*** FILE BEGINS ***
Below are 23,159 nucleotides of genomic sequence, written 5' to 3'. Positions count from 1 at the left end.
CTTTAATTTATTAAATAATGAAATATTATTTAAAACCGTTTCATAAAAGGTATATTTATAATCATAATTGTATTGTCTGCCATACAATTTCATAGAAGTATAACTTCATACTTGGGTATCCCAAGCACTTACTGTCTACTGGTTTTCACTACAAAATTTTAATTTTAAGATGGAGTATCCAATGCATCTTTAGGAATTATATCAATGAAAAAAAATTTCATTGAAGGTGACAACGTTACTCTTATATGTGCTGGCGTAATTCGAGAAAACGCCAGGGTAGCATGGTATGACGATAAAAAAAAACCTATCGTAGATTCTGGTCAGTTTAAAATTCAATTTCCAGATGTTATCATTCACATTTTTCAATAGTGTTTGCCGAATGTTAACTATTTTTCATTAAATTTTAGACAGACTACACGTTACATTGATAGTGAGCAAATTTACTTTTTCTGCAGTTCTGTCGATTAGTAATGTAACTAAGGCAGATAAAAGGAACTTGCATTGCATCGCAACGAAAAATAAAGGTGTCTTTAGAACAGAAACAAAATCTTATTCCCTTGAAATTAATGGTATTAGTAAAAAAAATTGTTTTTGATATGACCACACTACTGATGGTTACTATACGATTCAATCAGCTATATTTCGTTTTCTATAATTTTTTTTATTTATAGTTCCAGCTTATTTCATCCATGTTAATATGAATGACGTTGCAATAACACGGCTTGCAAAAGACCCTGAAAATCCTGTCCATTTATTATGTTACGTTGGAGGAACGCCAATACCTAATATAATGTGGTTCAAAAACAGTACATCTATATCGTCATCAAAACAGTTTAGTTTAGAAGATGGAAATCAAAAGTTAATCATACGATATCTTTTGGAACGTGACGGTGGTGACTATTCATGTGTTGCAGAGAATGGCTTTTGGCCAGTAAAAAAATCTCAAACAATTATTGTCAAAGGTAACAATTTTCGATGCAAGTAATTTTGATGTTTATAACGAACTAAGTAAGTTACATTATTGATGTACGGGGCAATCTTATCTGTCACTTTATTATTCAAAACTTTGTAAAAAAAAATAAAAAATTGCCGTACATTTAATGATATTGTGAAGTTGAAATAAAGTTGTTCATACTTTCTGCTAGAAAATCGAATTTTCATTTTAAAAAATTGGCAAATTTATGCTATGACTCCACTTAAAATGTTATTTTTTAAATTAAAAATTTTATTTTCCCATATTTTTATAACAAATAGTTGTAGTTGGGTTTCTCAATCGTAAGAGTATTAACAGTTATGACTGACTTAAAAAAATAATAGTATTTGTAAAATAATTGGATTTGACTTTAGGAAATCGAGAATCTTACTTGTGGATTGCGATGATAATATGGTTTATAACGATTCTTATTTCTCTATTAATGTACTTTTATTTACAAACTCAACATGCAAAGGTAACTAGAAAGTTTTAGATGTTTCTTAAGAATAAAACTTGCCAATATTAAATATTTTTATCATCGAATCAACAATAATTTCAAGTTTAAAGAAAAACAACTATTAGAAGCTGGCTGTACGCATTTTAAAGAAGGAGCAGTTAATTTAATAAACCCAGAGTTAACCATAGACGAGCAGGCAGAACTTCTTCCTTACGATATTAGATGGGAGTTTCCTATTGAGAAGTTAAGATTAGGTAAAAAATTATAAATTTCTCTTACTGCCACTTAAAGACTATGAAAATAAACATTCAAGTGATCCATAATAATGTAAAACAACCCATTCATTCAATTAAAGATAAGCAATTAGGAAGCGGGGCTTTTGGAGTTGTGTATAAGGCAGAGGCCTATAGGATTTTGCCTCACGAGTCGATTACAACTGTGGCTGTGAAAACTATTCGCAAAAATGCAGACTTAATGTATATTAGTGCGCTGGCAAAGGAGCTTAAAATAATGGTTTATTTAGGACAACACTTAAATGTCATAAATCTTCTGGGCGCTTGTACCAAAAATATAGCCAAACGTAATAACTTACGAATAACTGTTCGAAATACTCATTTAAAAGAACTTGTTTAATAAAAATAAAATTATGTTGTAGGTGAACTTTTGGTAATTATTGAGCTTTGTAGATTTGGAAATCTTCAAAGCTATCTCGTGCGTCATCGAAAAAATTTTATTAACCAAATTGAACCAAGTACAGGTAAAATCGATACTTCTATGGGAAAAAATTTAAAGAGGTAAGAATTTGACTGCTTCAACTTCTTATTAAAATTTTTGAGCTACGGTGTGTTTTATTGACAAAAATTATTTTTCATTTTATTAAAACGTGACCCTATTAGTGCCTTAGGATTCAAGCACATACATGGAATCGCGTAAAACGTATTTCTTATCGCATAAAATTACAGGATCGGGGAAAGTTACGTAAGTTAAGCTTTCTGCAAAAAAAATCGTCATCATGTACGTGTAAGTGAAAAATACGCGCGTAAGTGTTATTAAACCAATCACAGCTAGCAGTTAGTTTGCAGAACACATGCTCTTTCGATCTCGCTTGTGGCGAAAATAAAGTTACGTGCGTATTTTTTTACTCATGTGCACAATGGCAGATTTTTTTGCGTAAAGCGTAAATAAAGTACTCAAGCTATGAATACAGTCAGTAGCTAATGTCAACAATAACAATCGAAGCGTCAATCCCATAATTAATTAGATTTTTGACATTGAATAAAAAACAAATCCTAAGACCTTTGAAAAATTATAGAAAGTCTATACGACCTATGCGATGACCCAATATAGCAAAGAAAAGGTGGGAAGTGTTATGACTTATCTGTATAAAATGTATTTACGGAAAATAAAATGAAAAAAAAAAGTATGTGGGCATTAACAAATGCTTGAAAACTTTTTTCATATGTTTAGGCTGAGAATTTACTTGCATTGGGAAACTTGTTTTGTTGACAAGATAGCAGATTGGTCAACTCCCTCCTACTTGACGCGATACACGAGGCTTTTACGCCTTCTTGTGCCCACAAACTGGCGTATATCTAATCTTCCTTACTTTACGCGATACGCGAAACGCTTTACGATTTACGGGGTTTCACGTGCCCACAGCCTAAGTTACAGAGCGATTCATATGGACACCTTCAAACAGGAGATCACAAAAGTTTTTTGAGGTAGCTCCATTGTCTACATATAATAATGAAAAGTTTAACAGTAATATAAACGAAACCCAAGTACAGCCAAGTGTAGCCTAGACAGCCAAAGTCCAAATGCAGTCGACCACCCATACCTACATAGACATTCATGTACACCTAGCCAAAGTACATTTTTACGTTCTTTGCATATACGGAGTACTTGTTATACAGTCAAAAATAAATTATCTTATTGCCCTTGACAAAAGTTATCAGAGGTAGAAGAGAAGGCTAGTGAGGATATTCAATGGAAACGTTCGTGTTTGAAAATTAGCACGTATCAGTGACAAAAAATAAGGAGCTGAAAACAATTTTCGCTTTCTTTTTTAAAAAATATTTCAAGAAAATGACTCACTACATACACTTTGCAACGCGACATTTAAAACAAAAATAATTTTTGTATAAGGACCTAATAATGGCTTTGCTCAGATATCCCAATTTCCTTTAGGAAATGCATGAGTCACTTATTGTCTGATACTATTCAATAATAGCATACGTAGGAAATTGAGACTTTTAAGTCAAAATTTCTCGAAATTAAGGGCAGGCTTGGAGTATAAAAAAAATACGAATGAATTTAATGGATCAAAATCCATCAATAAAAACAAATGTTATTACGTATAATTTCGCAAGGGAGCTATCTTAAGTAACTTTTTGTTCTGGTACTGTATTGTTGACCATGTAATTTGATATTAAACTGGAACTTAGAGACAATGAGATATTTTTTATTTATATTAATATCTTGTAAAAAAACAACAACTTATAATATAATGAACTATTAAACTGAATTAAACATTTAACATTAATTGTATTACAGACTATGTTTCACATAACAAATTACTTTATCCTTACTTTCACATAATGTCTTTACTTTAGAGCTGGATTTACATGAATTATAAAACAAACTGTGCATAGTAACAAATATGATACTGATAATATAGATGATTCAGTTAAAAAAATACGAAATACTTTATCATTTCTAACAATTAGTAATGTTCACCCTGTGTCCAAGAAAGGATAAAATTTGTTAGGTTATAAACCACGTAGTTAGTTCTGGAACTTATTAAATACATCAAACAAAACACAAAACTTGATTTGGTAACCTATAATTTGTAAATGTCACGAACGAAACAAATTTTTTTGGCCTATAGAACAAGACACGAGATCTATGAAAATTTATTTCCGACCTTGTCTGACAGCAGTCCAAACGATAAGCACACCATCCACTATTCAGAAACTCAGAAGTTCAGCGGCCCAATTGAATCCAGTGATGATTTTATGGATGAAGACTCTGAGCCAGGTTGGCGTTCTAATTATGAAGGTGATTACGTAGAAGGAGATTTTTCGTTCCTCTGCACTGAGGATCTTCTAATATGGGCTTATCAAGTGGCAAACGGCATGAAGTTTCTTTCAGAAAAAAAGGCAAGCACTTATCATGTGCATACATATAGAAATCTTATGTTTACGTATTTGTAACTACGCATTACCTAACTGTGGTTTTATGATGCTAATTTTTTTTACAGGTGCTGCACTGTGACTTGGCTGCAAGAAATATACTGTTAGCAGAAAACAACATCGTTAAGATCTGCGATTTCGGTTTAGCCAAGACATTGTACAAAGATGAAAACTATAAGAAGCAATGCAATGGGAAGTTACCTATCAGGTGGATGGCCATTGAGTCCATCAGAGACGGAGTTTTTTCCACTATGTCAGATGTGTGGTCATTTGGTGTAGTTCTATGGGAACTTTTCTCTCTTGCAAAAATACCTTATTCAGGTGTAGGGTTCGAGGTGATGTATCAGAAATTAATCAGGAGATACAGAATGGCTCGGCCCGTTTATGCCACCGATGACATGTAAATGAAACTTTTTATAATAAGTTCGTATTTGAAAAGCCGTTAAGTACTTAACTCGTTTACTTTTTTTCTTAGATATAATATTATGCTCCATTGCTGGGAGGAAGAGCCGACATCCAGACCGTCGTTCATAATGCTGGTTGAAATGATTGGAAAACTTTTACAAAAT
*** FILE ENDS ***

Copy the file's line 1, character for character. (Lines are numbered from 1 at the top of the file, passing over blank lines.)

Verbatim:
Below are 23,159 nucleotides of genomic sequence, written 5' to 3'. Positions count from 1 at the left end.